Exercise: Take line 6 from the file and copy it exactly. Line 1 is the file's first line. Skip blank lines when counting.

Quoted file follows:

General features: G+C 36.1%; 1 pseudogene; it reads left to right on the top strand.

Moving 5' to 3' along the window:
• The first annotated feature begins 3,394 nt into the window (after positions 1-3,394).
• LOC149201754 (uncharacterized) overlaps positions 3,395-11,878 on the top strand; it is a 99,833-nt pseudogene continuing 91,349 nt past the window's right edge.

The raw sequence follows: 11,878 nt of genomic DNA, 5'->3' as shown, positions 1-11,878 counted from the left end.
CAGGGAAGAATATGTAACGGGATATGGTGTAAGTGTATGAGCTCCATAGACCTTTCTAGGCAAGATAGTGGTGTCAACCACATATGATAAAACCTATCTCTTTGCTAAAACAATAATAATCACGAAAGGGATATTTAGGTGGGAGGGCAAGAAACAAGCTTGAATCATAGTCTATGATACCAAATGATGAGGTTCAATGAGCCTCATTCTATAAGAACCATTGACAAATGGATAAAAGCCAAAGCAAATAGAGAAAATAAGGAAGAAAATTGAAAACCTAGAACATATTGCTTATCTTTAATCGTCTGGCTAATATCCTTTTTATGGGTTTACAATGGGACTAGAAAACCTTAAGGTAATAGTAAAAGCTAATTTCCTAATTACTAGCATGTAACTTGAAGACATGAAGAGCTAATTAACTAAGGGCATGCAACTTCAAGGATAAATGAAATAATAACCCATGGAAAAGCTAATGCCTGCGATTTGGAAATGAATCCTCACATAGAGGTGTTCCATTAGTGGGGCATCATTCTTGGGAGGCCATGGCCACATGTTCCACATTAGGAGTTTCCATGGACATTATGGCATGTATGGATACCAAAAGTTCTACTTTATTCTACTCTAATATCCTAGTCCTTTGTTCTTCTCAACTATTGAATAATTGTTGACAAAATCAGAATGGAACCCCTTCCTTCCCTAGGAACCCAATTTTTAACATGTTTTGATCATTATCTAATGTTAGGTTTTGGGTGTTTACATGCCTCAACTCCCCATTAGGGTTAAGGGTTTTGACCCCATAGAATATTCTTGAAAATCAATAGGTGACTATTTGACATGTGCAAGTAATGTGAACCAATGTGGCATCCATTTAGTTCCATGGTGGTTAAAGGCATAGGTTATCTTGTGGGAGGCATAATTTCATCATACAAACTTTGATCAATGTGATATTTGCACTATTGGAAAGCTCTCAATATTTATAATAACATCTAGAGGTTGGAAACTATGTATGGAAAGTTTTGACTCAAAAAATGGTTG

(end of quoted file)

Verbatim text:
CAGGGAAGAATATGTAACGGGATATGGTGTAAGTGTATGAGCTCCATAGACCTTTCTAGGCAAGATAGTGGTGTCAACCACATATGATAAAACCTATCTCTTTGCTAAAACAATAATAATCACGAAAGGGATATTTAGGTGGGAGGGCAAGAAACAAGCTTGAATCATAGTCTATGATACCAAATGATGAGGTTCAATGAGCCTCATTCTATAAGAACCATTGACAAATGGATAAAAGCCAAAGCAAATAGAGAAAATAAGGAAGAAAATTGAAAACCTAGAACATATTGCTTATCTTTAATCGTCTGGCTAATATCCTTTTTATGGGTTTACAATGGGACTAGAAAACCTTAAGGTAATAGTAAAAGCTAATTTCCTAATTACTAGCATGTAACTTGAAGACATGAAGAGCTAATTAACTAAGGGCATGCAACTTCAAGGATAAATGAAATAATAACCCATGGAAAAGCTAATGCCTGCGATTTGGAAATGAATCCTCACATAGAGGTGTTCCATTAGTGGGGCATCATTCTTGGGAGGCCATGGCCACATGTTCCACATTAGGAGTTTCCATGGACATTATGGCATGTATGGATACCAAAAGTTCTACTTTATTCTACTCTAATATCCTAGTCCTTTGTTCTTCTCAACTATTGAATAATTGTTGACAAAATCAGAATGGAACCCCTTCCTTCCCTAGGAACCCAATTTTTAACATGTTTTGATCATTATCTAATGTTAGGTTTTGGGTGTTTACATGCCTCAACTCCCCATTAGGGTTAAGGGTTTTGACCCCATAGAATATTCTTGAAAATCAATAGGTGACTATTTGACATGTGCAAGTAATGTGAACCAATGTGGCATCCATTTAGTTCCATGGTGGTTAAAGGCATAGGTTATCTTGTGGGAGGCATAATTTCATCATACAAACTTTGATCAATGTGATATTTGCACTATTGGAAAGCTCTCAATATTTATAATAACATCTAGAGGTTGGAAACTATGTATGGAAAGTTTTGACTCAAAAAATGGTTG